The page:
How the QWERTY Typewriter Brought Women into the Office
As the first commercially successful typewriter, the Scholes-Glidden typewriter is one of the most influential inventions in history. Early advertisements of the typewriter depicted Scholes’ daughter typing away on the keys of a typewriter, an image that created an impact that would later give birth to an entire industry.
When Remington acquired the patent for the Scholes-Glidden typewriter, they were huge in the sewing machine business. Their marketing strategy included employing women to demonstrate thor machine at trade shows and hotel lobbies. This also drove home the idea that typewriters were “women-friendly” and had a place in the household. Remington also used their experience in sewing machine making to make their typewriters prettier and more appealing to women.
In the late 1800s, women were already working at factories and different service industries. But the typewriter singlehandedly drove the acceptance of women in the clerical and office workforce. Typing and Stenography were seen to be a more dignified profession with pay sometimes being ten times or more than that of a factory position. Typing schools popped all across the US, teaching women to be efficient typists as well as being “office-appropriate”. Before 1874, the number of women in clerical positions in the United States was 4%, whereas the number increased to 75% by 1900. The typewriter opened the door to the office for the women, a milestone that led to the acceptance of women in the office as equals to men.
Early Computers and QWERTY
The early room-sized computers of the 1940s used traditional typewriters as the primary method of data entry. These typewriters on pedestals are what evolved into computer terminals in the late 1950s and 1960s. In 1655, MIT’s Whirlwind computer became the first computer in the world to allow direct keyboard input, thus setting the standard we still use today.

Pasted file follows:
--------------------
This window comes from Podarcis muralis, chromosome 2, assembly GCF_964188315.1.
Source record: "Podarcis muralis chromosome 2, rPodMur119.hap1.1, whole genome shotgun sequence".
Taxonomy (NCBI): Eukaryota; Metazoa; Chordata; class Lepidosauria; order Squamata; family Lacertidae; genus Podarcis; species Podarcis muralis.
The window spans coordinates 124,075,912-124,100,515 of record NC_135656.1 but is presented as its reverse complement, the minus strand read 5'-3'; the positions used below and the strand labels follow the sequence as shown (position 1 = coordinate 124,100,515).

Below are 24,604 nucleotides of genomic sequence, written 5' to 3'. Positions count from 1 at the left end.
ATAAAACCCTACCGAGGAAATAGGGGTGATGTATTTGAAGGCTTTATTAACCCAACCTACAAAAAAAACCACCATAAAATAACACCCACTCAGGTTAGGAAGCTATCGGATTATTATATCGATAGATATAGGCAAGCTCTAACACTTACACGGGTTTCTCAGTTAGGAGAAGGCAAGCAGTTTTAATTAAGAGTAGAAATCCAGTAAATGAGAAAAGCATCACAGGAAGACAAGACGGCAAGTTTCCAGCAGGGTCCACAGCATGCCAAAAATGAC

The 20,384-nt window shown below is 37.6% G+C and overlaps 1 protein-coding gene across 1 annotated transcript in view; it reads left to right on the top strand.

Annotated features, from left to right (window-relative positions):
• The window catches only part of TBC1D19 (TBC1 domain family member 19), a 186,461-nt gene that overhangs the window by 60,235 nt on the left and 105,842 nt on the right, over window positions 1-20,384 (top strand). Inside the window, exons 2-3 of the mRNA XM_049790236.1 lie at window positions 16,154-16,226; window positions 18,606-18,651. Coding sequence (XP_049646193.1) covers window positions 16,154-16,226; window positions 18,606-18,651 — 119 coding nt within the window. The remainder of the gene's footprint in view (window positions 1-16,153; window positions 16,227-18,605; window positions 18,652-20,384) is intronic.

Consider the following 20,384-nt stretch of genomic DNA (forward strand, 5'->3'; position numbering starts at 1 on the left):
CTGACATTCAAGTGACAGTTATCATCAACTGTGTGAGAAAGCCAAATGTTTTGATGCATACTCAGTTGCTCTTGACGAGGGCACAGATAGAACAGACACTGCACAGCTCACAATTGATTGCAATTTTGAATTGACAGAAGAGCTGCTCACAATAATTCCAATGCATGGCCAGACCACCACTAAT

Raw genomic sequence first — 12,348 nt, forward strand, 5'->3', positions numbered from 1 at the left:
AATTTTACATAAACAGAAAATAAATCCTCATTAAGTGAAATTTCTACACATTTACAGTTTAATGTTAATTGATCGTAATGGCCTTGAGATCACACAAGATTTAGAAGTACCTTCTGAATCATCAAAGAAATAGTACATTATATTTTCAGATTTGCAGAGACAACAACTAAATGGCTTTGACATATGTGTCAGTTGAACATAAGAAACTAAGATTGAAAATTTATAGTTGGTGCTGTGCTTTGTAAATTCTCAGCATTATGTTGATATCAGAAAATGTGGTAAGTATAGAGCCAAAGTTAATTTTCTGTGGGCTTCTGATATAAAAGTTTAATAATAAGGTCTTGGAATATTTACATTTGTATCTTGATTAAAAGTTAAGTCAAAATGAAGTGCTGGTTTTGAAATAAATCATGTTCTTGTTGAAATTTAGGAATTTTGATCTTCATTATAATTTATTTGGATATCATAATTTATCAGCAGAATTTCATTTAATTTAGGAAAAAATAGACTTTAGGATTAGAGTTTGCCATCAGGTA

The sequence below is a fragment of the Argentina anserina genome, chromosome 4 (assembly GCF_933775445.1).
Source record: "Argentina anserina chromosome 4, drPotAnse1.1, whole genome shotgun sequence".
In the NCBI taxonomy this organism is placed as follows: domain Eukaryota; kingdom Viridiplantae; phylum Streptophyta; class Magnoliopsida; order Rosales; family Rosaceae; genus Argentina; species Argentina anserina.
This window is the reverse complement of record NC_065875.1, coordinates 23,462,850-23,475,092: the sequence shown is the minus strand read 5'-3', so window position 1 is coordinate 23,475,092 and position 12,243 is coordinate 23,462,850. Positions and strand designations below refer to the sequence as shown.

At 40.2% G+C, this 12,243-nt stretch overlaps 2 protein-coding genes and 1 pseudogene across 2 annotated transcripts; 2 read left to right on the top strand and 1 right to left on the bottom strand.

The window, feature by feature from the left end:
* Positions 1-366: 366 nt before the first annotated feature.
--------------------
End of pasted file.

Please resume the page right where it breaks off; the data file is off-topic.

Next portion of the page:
The true universal recognition of QWERTY as the final word in computer input came in 1976, with the release of the first real personal computers. The most popular computers at the time were the Apple II, the Commodore PET, and the TRS-80, most commonly referred to as the “Trinity”. These home computers closely resemble the modern PCs of today and each featured a QWERTY keyboard as the primary source of input.
The huge popularity of these computers created a completely new segment of consumer electronics. Their success meant QWERTY was here to stay, from the desk PC, to the laptop, to the keyboard-phones of the 2000s, to finally the smartphones of today.
The story of QWERTY has some interesting twists, but that doesn’t mean it’s over. Some keyboard enthusiasts still believe that the adoption of QWERTY was a result of capitalist manipulation and there are even better options out there. Dvorak was patented in 1936 as a faster and more efficient alternative to QWERTY. Many countries in Central Europe use different versions of QWERTY like AZERTY, and QWERTZ. Russia, owing to its completely different alphabet system, uses JCUKEN.
So QWERTY may be the most popular keyboard layout, but by no means is it the final answer. Maybe as we move towards a future where AI and Machine Learning will our computers will guess our inputs for us, QWERTY will just be another curiosity that time forgot.